At one point in the Sixties, Marco Bellocchio and Ermanno Olmi were hailed in American art-film circles as post-neorealists, hence worthy successors to Rossellini, Visconti, and De Sica. Bellocchio was honored for the family sapped by epilepsy in Fists in the Pocket (65) and the left-wing ironies of China Is Near (67), while in a lower key, Olmi had focused on the seriocomic experiences of a young office worker in Il Posto (61). The Bellocchio-Olmi vogue in America was short-lived, however, because of the vagaries of Italian international film distribution. Little was heard of the duo in America until more than a decade later when Olmi resurfaced with his peasant masterpiece, The Tree of Wooden Clogs (78).
Bellocchio had an even longer hiatus, partly because his joining the Communist Party led to his disinclination to make fiction features, preferring instead to turn out a succession of short nonfiction “message” films for the Party faithful. Still, in 2002, he returned to modest prominence with My Mother’s Smile, a surrealist anti-clerical satire at the expense of the Roman Catholic Church. Its protagonist is a fervent nonbeliever engaged in removing his son from religious instruction and bemused by his family’s campaign to have his own mother canonized.
Now in the twilight of his career, Bellocchio at 70 has reappeared with Vincere, an epochal reconstruction of the tumultuous Mussolini years in the period before the two World Wars and during World War II. Using supplementary archival footage, the film recounts the story of Mussolini’s dark, secret, and brutal treatment of his liaison with Austrian-born Ida Dalser.
It is too early to tell what kind of critical attention Vincere will receive here and whether the film’s release will inspire interest in organizing retrospectives of Bellocchio’s now neglected career. At the screening I attended, one of my colleagues dismissed the film as a vintage Joan Crawford–style vehicle. Still, even Crawford never suffered as much on screen as does Giovanna Mezzogiorno in the role of Ida, who was reputed to have been Mussolini’s mistress and mother of his first son, Benito Jr. Ida was even legitimized by marriage in a church ceremony prior to his “official” marriage to another woman, Rachele Guidi (Michela Cescon), in a civil ceremony—meant to legitimize her own son by Mussolini, also named Benito! The film shows the encounter between Ida and Rachele at the bedside of the war-wounded Mussolini, who orders that the former be banished from his sight as a crazy imposter. Thereafter, Ida’s only glimpses of her former lover come from newsreels and a distant view of one of Il Duce’s balcony harangues to the adoring masses below.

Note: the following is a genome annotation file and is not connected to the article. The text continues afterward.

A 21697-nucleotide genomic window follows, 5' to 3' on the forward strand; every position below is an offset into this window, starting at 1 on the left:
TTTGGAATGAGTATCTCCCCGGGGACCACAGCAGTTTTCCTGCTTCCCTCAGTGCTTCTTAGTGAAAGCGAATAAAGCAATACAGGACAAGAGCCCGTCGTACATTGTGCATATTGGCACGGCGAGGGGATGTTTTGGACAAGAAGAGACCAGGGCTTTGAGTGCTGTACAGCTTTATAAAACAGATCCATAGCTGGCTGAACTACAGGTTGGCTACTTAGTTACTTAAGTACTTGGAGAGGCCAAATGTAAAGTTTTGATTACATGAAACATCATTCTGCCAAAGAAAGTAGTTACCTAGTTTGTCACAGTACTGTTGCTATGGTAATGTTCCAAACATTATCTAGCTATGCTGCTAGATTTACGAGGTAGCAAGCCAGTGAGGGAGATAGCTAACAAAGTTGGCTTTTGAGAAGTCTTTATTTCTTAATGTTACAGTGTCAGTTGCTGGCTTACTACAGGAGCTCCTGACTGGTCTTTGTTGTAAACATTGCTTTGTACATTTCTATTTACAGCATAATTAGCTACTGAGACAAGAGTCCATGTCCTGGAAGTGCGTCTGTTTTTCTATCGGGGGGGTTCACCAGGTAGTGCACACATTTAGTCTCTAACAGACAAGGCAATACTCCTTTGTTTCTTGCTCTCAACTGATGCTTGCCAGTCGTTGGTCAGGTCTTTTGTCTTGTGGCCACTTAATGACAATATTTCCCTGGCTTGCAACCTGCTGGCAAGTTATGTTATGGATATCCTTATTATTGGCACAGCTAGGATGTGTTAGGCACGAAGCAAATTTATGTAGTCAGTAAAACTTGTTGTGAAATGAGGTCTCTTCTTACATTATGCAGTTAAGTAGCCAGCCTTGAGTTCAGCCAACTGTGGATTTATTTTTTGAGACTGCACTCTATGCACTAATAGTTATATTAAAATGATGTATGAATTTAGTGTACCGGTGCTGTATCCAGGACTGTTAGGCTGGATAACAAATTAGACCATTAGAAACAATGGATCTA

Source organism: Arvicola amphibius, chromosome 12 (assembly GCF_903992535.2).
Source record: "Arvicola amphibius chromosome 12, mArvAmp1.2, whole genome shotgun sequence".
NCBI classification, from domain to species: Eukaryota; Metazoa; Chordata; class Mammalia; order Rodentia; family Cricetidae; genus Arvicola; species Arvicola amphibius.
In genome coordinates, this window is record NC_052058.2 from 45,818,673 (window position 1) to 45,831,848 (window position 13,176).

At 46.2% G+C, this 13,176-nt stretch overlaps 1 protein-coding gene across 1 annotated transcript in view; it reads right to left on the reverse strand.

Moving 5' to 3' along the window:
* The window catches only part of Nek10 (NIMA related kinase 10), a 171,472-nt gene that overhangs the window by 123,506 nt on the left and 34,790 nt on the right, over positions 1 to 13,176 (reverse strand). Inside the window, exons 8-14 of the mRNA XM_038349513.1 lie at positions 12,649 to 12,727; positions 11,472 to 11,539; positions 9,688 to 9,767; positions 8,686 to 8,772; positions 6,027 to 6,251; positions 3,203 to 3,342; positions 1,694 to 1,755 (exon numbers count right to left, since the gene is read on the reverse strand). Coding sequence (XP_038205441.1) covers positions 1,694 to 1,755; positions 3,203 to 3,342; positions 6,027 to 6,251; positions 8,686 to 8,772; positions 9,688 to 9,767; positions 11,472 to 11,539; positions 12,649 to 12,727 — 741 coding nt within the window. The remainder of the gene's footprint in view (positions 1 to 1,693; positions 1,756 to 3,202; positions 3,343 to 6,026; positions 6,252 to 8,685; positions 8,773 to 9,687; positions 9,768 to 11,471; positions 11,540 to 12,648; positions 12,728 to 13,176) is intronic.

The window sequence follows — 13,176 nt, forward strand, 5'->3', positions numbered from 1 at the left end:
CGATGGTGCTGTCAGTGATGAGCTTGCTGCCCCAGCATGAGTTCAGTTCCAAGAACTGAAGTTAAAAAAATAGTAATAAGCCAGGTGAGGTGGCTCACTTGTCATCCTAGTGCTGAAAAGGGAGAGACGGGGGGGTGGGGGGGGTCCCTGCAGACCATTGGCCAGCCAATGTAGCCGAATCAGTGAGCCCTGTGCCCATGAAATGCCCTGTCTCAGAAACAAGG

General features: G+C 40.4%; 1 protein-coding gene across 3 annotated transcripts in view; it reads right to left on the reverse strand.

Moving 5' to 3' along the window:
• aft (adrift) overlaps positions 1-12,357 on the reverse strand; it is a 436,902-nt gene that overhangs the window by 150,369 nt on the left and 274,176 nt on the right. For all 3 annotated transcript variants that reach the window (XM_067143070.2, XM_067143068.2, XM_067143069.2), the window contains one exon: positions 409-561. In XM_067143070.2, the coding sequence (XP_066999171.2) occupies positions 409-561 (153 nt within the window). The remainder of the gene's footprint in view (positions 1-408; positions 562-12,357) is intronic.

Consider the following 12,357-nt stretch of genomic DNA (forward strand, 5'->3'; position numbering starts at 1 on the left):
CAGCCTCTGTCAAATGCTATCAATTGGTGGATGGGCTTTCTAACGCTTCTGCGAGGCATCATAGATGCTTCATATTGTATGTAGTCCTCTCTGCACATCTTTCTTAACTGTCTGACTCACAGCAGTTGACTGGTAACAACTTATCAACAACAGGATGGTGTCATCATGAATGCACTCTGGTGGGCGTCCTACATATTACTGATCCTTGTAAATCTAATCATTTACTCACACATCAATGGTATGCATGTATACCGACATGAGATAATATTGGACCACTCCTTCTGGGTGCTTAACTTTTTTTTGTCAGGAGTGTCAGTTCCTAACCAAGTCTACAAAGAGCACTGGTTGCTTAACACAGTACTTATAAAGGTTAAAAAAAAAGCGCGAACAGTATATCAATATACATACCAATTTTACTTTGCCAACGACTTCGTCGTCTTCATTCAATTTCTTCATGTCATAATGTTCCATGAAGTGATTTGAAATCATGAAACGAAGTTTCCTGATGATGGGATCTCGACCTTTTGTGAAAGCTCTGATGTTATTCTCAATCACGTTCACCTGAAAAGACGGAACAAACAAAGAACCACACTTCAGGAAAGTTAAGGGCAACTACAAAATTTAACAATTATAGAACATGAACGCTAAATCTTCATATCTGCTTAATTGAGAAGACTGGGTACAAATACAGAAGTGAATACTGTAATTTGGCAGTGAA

In tracking Ida’s remorseless persecution by Mussolini and his minions, Bellocchio encapsulates the long-running mass hysteria of a nation enthralled by the demagogic antics of a now-seeming buffoon, who preceded Hitler by more than a decade in the use of newsreels and radio to generate mass devotion. Yet Vincere is much more than a belated denunciation of Fascism in the Italy of a bygone age. Indeed, the film is primarily a secular canonization of an indomitable woman.
One wonders if Mussolini and Hitler would have been as effective in their demagoguery in the age of television and the new media of the 21st century that have made politicians more accessible and more vulnerable, especially to ridicule. Of course, one might argue in rebuttal that no matter how accessible the media become to the general public, new rabble-rousers will arise with the ability to exploit these tools to inflame the populace with new fears and hatreds.
Filippo Timi forcefully incarnates the early Socialist, pre-Fascist Mussolini, particularly in an early scene at a public debate in which he challenges God to exterminate him within five minutes as a proof of His Existence. When Mussolini is left standing triumphant in his disbelief, a riot erupts at the site of this sacrilege.
In the end Bellocchio displays compassion even for Rachele despite her taunting and insulting Ida like a jealous fishwife at their one meeting. There is only one indisputable villain in the film, and he has been amply punished by history.
From Il Posto and The Fiancés, his groundbreaking features of the early Sixties, through the 1979 Tree of the Wooden Clogs, his masterful, epic meditation on turn-of-the-century peasant life, right up to his brand new anti-war historical drama The Profession of Arms, Ermanno Olmi has proven to be one of the cinema's greatest spiritual artists